Somewhere along the way, pleasure 1 has developed a bad reputation. I don’t know whether it’s our puritanical Christian heritage or some deep political conspiracy to strip us of our urge to rebel (I read that all authority figures rely on their followers having low self-esteem) but from the moment Eve chose to eat a beautiful, enticing, red juicy apple, we’ve been told that pleasure-seeking behaviour is bad for us.
Everyday I see stories in my news feed admonishing me to quit sugar, or eat clean, or work out until it hurts. I am told that love is only worthwhile if it lasts a lifetime, that a real woman takes care of her skin/body hair/body fat percentage, and that hard work is the only measure of success. According to the experts, only weak, lazy and selfish people give in to their desires. I don’t agree.
Yesterday, I was contemplating the approach of summer and how I would look in a bikini. Such thoughts always lead to examining how I eat. ‘I could clean up my diet,’ I said to myself. So yesterday morning, instead of skipping breakfast, I pulled out a tub of protein powder from the back of the cupboard and made protein pancakes with sugar-free maple syrup. They tasted like shit. I threw them in the bin.
When the quest for a slim, toned body bubbles up to the front of my mind, I dig under the surface. The urge to be thin comes from the desire to be beautiful, and the desire to be beautiful is a desire to be loved. I’m already loved, probably more than I deserve. The shape of my body makes no difference. And to be honest, the picture I have in my head is of a 25-year-old air-brushed model which no diet or exercise program will ever achieve.
Dieting doesn’t bring me pleasure (nor do the results I have been programmed to aspire to) so I choose (again) not to go there. I can be healthy, active and sexy at any shape. If I follow the pleasure principle, I remain true to myself and at peace with who I am. And without the deprivation of food restriction, I am also free from bingeing. There is no pleasure in stuffing myself until I feel sick — a whole block of chocolate is never as good as a single mouthful.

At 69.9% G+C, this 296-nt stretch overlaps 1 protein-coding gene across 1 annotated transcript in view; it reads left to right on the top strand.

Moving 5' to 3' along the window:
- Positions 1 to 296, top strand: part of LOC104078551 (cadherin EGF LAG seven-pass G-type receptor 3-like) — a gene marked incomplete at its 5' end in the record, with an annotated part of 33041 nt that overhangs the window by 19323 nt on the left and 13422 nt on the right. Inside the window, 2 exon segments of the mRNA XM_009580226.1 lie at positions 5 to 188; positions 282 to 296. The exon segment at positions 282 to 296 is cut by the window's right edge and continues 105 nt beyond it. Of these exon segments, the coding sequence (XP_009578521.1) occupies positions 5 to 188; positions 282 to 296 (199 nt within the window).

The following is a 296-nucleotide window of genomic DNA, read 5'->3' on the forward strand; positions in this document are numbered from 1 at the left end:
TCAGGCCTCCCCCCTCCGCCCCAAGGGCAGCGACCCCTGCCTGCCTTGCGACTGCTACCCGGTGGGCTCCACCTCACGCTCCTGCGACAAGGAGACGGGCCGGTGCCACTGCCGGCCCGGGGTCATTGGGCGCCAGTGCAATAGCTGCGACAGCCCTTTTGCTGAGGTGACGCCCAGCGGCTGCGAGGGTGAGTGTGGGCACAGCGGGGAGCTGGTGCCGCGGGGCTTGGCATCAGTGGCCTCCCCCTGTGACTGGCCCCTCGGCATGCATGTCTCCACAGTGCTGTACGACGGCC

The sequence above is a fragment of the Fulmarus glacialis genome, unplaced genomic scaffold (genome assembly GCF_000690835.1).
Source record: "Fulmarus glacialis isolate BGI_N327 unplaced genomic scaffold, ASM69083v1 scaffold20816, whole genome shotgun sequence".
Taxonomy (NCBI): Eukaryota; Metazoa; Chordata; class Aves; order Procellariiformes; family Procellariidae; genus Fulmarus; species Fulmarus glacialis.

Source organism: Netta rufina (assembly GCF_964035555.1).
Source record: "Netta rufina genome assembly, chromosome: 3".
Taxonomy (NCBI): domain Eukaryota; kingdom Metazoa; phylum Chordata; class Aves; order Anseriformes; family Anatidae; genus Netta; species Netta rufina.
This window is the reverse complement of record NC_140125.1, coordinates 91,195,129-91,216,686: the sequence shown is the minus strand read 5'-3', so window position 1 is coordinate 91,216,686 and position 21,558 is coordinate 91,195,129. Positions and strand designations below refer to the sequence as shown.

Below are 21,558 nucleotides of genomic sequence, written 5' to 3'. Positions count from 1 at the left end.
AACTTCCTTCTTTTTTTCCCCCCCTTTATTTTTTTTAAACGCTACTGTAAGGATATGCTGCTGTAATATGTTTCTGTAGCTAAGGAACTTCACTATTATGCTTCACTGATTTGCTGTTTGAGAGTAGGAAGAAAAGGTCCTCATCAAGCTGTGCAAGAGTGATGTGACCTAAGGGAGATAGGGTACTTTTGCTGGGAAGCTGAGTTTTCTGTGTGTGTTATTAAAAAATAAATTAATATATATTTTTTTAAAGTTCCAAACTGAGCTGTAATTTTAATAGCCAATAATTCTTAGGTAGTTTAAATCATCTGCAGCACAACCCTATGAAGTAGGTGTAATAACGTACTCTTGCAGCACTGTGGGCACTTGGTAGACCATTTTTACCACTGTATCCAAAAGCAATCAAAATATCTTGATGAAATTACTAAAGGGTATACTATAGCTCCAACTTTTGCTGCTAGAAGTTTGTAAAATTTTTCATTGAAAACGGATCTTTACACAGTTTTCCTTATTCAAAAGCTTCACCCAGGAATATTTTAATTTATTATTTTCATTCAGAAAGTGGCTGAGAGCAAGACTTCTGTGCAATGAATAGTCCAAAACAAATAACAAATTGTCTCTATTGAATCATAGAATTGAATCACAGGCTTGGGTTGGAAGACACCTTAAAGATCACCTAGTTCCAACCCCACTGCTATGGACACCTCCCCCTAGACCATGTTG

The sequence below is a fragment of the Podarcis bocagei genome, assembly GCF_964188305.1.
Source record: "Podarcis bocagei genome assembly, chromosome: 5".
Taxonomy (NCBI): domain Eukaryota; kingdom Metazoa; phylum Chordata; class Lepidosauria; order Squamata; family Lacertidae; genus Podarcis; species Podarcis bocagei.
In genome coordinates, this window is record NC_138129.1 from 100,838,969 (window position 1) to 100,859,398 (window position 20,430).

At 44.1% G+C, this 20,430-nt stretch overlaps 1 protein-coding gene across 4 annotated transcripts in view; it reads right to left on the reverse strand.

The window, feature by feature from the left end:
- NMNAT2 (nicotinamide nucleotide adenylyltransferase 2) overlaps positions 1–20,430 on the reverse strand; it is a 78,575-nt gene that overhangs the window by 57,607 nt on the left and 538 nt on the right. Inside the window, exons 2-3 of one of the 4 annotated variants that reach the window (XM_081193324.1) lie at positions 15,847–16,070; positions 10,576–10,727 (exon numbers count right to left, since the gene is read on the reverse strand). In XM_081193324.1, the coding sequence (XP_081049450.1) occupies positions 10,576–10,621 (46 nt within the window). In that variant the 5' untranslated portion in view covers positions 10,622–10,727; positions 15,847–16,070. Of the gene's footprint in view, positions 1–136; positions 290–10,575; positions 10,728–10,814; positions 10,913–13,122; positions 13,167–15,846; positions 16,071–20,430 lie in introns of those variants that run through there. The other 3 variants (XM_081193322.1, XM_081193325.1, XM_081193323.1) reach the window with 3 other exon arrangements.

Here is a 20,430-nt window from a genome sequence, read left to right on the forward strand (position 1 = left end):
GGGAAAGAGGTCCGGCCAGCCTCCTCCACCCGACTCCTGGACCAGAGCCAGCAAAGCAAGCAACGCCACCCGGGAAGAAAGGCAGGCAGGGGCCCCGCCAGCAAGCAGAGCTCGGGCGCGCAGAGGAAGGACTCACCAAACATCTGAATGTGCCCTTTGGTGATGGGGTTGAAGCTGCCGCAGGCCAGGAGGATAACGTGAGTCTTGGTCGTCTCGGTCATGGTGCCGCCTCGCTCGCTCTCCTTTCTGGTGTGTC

After five years of going to the gym, I no longer enjoy working out. Even if I was inclined to lift weights again, the pain in my shoulder stops me. But when I apply the pleasure principle, moving my body is no longer a chore. I love to walk, to swim in the ocean, to kayak, to cycle, to dance around the bedroom naked. These are the things I do without having to force myself. The pleasure they bring keeps me coming back for more.
I can wear makeup if I like, or not wear it if that makes me happy. I can shave or not shave my legs. I can dye my hair or go grey. I only have to please myself, not anyone else.
And it’s not just all about me. Being kind, loving someone, offering to help, being generous are all pleasurable. I don’t think anyone feels good when they hurt someone else. The pursuit of pleasure is the path to better relationships and an open heart. When I stand in judgment of someone else, all I need to ask is ‘Does what she’s doing bring her genuine pleasure?’ and if the answer is yes then that’s good enough for me.
So today, do something for yourself or for someone else that gives you pleasure. Watch that crappy TV show, eat that chocolate eclair, take a hot bath, iron your boyfriend’s shirt, kiss your puppy, send your mother a card, or write an email saying thanks.
Moments of bliss in life are rare and precious. Go now and create some for yourself. Do it today and every day that follows, and watch your life transform.
Remember the pleasure principle and follow your bliss.
Tell me what is your favourite guilty pleasure?
Is it possible to indulge without feeling the guilt?
- I use the term pleasure to mean any behaviour that brings genuine joy. This excludes such things as addictions or self-harming behaviours used to mask or avoid pain. But if we are to have any hope of facing the real and ever-present pain in our lives, we need to allow ourselves some lighthearted authentic pleasure. ↩